This can allow the individuals to seek their own healing in the places the shaman guides them to. Most people find group shamanic rituals to be a tremendously positive, healing, uplifting experience.
Part of the shaman’s role is as a diviner. Many shamanic practices rely on interpreting signs from both the mundane world and the spirit worlds. They may act as interpreters of dreams, use various divination tools, or journey into non-ordinary reality to ask for information directly.
Every shaman has a group of spirit guides. These may be the spirits of animals and plants, ancestors, deceased shamans, or beings akin to guardian angels.
It’s not uncommon for a shaman to ask one of these beings to go into the spirit worlds for them, and retrieve the information they need. This may be about events in the future, but is just as likely to be about the past or present.
Meetings with the Spirits/Ancestors
The purpose of a ritual like the shamanic journey is to meet and communicate with spirits. These spirits can take all forms, and vary depending on where they live.
Spirits that dwell in the lower spirit world are usually animals, plants, locations, and natural phenomena. In cultures that recognize the fae, some types of fae may live here.
The middle world is the spiritual counterpart to ordinary reality. Spirits that dwell in the upper world are usually enlightened beings, angelic spirits, ancestors, and deceased shamans. The shaman chooses which world to go to depending on the nature of the questions they need answered, or what sort of spirit they wish to meet.
Asceticism means to abstain from pleasurable sensory experiences. An ascetic may fast, take a vow of silence, or renounce material possessions.
Some, but not all, shamans are ascetics. Living a minimalist lifestyle can help bring the shaman closer to nature, since they aren’t taking any more from it than is strictly necessary.
In some cultures and religions, ascetic shamanic practices are believed to make one more spiritually pure. Some shamans find that this is helpful when trying to gain passage to upper world of non-ordinary reality — a shaman must be spiritually healthy before they can enter it.
Dancing is a way to enter a trance. Modern shamanic practices frequently use dance to trigger the altered mental state necessary for journeying, divination, and healing.
There are no set steps in ecstatic dance — the entire purpose is to surrender one’s desire for control, and allow themselves to move freely to the rhythm of the music.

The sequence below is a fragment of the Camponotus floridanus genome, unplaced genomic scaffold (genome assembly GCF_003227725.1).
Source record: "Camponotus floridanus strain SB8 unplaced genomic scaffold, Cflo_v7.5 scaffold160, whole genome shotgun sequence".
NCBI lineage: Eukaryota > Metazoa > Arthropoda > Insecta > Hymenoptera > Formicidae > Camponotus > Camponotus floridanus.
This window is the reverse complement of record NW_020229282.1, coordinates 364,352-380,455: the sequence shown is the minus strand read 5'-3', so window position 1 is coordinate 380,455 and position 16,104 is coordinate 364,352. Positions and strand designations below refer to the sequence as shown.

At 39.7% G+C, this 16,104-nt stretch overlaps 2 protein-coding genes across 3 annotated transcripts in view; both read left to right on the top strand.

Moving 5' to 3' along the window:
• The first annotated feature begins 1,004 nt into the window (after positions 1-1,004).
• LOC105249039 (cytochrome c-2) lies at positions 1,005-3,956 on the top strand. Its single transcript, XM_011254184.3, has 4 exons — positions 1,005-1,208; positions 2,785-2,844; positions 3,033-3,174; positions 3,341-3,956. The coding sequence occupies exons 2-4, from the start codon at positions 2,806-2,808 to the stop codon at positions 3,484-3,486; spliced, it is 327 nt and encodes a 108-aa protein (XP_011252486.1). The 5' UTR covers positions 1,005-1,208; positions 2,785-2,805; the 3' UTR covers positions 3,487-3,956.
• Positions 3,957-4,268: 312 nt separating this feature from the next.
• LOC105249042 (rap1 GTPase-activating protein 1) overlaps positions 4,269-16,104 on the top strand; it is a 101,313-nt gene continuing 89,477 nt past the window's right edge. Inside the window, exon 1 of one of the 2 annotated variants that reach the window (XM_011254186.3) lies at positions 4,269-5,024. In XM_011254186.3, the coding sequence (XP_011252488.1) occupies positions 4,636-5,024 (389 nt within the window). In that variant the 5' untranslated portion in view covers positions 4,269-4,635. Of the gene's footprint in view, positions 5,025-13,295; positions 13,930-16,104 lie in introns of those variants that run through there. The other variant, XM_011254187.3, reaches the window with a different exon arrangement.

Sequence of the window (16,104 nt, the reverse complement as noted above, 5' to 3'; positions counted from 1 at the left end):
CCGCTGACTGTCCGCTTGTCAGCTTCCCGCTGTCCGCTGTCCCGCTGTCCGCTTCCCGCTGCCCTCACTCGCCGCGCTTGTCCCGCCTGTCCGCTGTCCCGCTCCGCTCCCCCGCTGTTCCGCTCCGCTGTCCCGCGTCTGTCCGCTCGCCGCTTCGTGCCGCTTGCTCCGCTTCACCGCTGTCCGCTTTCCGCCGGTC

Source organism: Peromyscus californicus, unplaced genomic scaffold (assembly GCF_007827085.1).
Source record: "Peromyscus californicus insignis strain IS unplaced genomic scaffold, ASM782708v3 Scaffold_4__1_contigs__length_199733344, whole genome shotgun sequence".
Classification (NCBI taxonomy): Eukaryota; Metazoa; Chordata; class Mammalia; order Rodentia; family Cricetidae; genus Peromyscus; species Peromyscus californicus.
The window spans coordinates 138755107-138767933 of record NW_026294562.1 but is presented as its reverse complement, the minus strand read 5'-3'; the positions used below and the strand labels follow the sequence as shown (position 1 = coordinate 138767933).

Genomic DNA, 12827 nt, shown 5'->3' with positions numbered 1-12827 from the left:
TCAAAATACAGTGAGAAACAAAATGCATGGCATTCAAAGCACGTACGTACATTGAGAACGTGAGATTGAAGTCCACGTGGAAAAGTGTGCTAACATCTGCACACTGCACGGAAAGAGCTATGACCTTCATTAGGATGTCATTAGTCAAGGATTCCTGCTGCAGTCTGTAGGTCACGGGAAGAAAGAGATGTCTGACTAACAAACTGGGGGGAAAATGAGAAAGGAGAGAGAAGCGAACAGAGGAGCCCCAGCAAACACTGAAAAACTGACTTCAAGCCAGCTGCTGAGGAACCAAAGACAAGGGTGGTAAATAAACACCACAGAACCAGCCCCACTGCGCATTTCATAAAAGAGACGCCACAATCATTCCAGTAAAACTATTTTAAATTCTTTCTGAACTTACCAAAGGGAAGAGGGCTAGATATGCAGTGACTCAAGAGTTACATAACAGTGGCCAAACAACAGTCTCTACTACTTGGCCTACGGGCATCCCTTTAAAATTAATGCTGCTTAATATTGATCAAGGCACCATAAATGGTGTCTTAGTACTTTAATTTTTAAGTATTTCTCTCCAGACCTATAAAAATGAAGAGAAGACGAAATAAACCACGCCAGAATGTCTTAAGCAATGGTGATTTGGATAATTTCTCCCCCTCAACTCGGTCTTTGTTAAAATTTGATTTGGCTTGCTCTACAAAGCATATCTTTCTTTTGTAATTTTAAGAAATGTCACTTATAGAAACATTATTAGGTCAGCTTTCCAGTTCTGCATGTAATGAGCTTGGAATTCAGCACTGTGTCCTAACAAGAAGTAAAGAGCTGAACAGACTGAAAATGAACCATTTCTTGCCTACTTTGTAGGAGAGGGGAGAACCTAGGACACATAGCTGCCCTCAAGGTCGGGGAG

It’s essentially a form of moving meditation, which, for many people, brings about feelings of connection with others, nature, and the divine, a reduction in stress, feelings of joy, and a deep serenity.
Medicine Songs & Shamanic Music
Shamanic music is the music used in shamanic rituals. Most of the time, this features repetitive percussion from a drum or rattle.
Music serves multiple purposes in shamanism. To the Tuvan people, the shaman’s song recounts the shaman’s place of birth, training, initiation, and shamanic experience, which serves to announce them to the spirits.
In modern shamanism, the percussion serves to induce the altered mental state necessary for shamanic journeying, as well as guide journeyers in group rituals — changes in the tempo tell the journeyers when it’s time to come back.
In Korean shamanism, music serves the combined purpose of triggering the trance state, placating the deity possessing the shaman, and sending it back to the spirit world at the end of the ritual.
In some cultures and traditions, music serves the role of a medicine song. This is a special song or chant that activates the powers of plant medicine in shamanic healing.
Vision quests are a specific type of spiritual journey undertaken by people of certain indigenous American cultures and religions. These may be undertaken as rites of passage, or as a way to communicate with a spirit for help or protection.
The person on the quest spends time alone in nature, fasting and exposed to the elements, waiting for a vision to come to them. The wisdom granted by this vision is then brought back to the quester’s community. It’s a process that’s at once deeply personal, and also a source of collective support.
Shamanic practices vary widely depending on the cultural and religious framework they spring from, but all of them involve communicating with spirits.
No matter whether they are a traditional Tuvan shaman or a neoshaman from California, all shamans delve deep into the spirit realms in search of wisdom and healing for themselves, their communities, and the environment around them.